Most migraine attacks and post-traumatic headache sufferers mostly find their headache get worse as they expose themselves to light, forcing them to quite their daily tasks and seek some comfort in darkness. A new study carried out by Harvard Medical School in 2015 reveals that exposing people with migraine headaches to pure-wavelength green light can significantly reduce their sensitivity to light (photophobia), and can even reduce severity of their headaches. The results were published in magazine called Brain.
Photophobia, mostly associated with 85 percent of migraine attacks, give migraine sufferers very little choice but to force themselves to dark rooms, unable to care for their family, unable to work, or pursue day-to-day activities.
Even though photophobia is not as incapacitating as migraine pain itself, “it’s their inability to work properly in light that most often disables them,” says Sami Burstein, Professor of Anesthesia at Harvard Medical School and Beth Israel Deaconess Medical Center (BIDMC), and lead author of the study.
In this new study, it has been proved that narrow band of green light exacerbates migraine much less than all other colors of light and at low intensities it can also help in reducing headaches.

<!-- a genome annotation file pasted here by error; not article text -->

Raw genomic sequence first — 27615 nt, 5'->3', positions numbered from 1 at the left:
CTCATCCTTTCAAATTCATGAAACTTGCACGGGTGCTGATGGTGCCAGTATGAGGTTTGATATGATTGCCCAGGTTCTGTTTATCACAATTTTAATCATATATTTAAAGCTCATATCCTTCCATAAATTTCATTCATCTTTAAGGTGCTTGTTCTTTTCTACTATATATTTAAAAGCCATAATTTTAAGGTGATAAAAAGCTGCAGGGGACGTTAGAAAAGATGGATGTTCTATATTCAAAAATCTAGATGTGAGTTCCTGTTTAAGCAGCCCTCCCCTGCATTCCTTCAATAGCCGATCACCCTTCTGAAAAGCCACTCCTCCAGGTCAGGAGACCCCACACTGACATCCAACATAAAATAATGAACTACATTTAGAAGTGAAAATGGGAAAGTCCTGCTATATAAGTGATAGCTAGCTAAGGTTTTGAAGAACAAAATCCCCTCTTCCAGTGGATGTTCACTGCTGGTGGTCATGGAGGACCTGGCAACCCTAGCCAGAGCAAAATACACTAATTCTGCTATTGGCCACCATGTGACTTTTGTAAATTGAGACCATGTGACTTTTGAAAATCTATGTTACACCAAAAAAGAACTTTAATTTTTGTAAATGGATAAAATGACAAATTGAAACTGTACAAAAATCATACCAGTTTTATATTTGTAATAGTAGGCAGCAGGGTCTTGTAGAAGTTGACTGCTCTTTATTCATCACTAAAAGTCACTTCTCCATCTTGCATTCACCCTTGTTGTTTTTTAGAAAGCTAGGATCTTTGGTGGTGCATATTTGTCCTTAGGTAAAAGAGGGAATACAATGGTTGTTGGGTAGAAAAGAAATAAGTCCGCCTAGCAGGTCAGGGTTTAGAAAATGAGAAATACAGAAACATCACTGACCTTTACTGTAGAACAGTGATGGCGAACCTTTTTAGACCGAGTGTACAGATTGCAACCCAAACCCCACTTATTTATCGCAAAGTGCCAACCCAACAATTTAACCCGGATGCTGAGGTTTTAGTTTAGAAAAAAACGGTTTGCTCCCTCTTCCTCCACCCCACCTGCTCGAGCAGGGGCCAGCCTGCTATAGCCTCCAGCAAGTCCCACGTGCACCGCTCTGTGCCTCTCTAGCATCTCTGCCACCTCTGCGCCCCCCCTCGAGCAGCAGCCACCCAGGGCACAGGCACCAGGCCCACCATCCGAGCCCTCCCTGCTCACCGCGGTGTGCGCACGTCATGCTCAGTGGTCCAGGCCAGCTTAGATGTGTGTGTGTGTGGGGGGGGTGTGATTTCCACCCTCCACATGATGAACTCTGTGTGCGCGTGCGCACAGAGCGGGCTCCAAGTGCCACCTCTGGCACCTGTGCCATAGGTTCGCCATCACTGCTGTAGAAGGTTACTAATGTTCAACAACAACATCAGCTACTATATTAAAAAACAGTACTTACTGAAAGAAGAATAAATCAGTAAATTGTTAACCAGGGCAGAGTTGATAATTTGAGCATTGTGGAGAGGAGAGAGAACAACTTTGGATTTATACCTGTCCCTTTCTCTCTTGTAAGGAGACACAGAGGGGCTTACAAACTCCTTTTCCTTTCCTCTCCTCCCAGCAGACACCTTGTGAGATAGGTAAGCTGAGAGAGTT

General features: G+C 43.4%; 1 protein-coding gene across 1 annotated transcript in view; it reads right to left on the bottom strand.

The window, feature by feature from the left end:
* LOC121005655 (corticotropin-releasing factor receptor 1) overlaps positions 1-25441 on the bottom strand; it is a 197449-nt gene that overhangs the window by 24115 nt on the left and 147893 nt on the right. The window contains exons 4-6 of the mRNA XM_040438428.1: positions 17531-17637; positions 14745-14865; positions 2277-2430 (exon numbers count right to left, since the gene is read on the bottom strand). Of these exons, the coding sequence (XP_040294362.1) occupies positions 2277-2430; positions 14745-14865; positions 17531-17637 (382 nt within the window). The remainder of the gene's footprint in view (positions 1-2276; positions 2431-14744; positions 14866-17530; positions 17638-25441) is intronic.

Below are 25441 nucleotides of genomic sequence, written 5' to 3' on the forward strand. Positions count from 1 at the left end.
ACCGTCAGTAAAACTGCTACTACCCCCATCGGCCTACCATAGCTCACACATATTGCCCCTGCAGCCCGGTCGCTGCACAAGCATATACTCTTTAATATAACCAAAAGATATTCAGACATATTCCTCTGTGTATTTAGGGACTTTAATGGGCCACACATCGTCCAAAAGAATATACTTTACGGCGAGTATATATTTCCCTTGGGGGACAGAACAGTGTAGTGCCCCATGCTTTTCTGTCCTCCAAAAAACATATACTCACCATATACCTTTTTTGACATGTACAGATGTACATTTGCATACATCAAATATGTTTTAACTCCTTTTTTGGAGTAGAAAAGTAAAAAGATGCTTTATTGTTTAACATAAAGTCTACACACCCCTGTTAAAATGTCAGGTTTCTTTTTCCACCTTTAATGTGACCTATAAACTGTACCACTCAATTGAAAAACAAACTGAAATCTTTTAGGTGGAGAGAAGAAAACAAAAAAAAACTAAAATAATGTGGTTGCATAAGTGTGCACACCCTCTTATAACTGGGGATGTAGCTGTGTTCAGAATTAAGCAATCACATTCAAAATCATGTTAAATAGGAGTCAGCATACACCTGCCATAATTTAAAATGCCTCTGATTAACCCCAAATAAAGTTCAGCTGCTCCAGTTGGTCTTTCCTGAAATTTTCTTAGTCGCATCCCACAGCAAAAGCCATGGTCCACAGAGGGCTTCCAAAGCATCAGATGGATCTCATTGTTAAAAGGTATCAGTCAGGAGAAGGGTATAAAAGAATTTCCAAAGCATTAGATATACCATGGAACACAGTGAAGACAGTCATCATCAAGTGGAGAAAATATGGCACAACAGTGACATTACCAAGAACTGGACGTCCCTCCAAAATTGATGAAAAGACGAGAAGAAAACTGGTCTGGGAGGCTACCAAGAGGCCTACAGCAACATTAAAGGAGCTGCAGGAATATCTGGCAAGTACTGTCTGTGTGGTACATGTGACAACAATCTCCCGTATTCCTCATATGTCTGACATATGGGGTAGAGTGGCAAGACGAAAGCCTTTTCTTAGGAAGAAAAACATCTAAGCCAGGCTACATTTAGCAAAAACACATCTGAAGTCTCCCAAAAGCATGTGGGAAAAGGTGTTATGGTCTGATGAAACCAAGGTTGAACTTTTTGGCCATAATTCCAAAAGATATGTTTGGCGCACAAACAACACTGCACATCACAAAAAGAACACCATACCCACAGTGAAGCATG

Burstein and his team devised a novel way to study the effects of different light colors on headache in patients without any visual impairment, after discovering that just blue light hurts the most to blind migraine patients.
The team asked all those who’ve undergone acute migraine attacks in the recent past to report any change in their headache patterns when exposed to different intensities of green, blue, red and amber light. At high intensity light) as in any well-lit office) nearly 85 percent of patients reported immediate intensification of headache-in almost all colors except green. Burstein and his team found, unexpectedly, that green light actually helped in reducing of headache pain by about 37 percent.
To understand the reason why green light causes much less pain to these patients, the team devised experiments in which they measured exact magnitude of electrical signals generated by the cortex (in the brain) and the retina situated in the eye in response to each color of the light. They found that green light generated smallest electrical signals in both the cortex and the retina.
Next, the team used animal models to depict that the thalamus, area of brain that transmits all information about light coming from the eye to cortex, modifies it in a way that explains why red and blue lights are more painful than amber and the reason why amber is also more painful than green.
“My sincere hope is that migraine patients will definitely be able to benefit from our findings one day very soon,” Says Burstein, who’s also trying to find some way to build a low-cost light bulb with the capability to emit “pure” (narrow band wavelength) green light at very low intensity and smart sunglasses that can block all but narrow band of pure green light. However, he’s very clear that cost of this light bulb, as well as technology, could be astronomical.